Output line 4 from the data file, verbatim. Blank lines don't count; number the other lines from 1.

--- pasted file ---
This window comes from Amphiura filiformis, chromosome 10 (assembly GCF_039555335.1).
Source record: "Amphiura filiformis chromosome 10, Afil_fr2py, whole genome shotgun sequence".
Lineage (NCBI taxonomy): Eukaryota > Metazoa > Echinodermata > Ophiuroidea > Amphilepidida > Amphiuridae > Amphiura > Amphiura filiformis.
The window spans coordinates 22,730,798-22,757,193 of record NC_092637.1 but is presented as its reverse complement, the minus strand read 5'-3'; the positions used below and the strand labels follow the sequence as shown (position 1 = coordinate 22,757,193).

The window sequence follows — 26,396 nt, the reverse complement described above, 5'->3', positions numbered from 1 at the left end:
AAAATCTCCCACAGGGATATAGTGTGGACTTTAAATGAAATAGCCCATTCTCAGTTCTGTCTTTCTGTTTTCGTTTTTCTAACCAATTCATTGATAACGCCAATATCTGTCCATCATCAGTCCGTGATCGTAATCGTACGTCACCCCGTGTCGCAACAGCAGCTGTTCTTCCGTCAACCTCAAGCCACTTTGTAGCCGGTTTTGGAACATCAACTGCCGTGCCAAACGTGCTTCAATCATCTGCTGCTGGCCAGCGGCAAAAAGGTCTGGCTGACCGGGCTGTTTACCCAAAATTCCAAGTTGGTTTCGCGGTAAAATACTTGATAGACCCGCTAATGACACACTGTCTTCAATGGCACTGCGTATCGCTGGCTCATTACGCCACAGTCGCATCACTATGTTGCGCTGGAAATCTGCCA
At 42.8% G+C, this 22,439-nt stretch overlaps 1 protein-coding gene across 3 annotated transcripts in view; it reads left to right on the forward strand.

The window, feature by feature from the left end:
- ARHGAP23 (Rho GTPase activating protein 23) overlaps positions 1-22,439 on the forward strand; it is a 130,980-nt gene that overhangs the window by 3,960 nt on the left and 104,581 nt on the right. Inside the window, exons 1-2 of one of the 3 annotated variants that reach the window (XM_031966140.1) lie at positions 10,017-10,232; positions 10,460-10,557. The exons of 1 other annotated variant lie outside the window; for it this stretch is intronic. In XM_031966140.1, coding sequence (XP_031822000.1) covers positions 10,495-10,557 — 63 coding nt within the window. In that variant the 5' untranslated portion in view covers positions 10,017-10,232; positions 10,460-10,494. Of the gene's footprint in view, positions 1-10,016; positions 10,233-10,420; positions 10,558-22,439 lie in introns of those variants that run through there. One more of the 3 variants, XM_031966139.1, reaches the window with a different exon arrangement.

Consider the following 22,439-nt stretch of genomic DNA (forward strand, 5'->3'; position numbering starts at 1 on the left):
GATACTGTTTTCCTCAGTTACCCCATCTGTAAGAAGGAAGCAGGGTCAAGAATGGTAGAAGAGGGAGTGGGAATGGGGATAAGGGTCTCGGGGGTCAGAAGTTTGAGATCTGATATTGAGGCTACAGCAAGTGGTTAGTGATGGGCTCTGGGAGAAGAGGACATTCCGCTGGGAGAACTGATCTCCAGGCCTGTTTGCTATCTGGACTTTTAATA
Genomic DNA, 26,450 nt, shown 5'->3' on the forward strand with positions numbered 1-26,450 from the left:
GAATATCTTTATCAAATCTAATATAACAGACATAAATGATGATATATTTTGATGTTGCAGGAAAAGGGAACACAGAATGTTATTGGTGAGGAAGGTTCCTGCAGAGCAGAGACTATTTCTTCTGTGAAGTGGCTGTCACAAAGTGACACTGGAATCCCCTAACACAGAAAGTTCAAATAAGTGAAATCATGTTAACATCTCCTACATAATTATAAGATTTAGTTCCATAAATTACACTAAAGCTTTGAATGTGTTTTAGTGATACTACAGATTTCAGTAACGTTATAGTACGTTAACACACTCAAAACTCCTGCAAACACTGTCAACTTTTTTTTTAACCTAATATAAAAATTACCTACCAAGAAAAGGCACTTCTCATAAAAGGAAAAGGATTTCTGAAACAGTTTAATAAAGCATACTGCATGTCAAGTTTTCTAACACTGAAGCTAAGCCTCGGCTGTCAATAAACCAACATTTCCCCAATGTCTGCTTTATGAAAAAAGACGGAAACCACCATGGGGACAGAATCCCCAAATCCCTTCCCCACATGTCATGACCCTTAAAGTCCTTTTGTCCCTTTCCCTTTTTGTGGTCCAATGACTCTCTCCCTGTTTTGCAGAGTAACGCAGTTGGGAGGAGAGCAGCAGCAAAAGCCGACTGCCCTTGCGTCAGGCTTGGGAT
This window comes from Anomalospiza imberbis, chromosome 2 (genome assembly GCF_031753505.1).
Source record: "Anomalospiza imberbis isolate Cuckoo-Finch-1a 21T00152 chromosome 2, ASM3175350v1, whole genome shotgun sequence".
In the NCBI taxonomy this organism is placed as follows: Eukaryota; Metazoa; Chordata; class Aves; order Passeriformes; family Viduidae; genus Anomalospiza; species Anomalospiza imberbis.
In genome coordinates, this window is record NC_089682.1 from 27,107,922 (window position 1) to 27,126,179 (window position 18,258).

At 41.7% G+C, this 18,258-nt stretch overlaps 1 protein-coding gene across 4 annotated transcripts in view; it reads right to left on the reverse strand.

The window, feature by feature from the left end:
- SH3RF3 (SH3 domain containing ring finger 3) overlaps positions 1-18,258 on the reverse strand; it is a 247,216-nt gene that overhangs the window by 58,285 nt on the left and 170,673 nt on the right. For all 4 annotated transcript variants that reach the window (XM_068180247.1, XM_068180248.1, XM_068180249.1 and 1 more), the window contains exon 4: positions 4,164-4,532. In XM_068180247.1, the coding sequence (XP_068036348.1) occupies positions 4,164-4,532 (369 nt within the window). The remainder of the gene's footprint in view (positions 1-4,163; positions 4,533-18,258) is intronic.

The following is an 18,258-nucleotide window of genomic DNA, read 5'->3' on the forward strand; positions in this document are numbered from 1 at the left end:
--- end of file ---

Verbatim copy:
The window spans coordinates 22,730,798-22,757,193 of record NC_092637.1 but is presented as its reverse complement, the minus strand read 5'-3'; the positions used below and the strand labels follow the sequence as shown (position 1 = coordinate 22,757,193).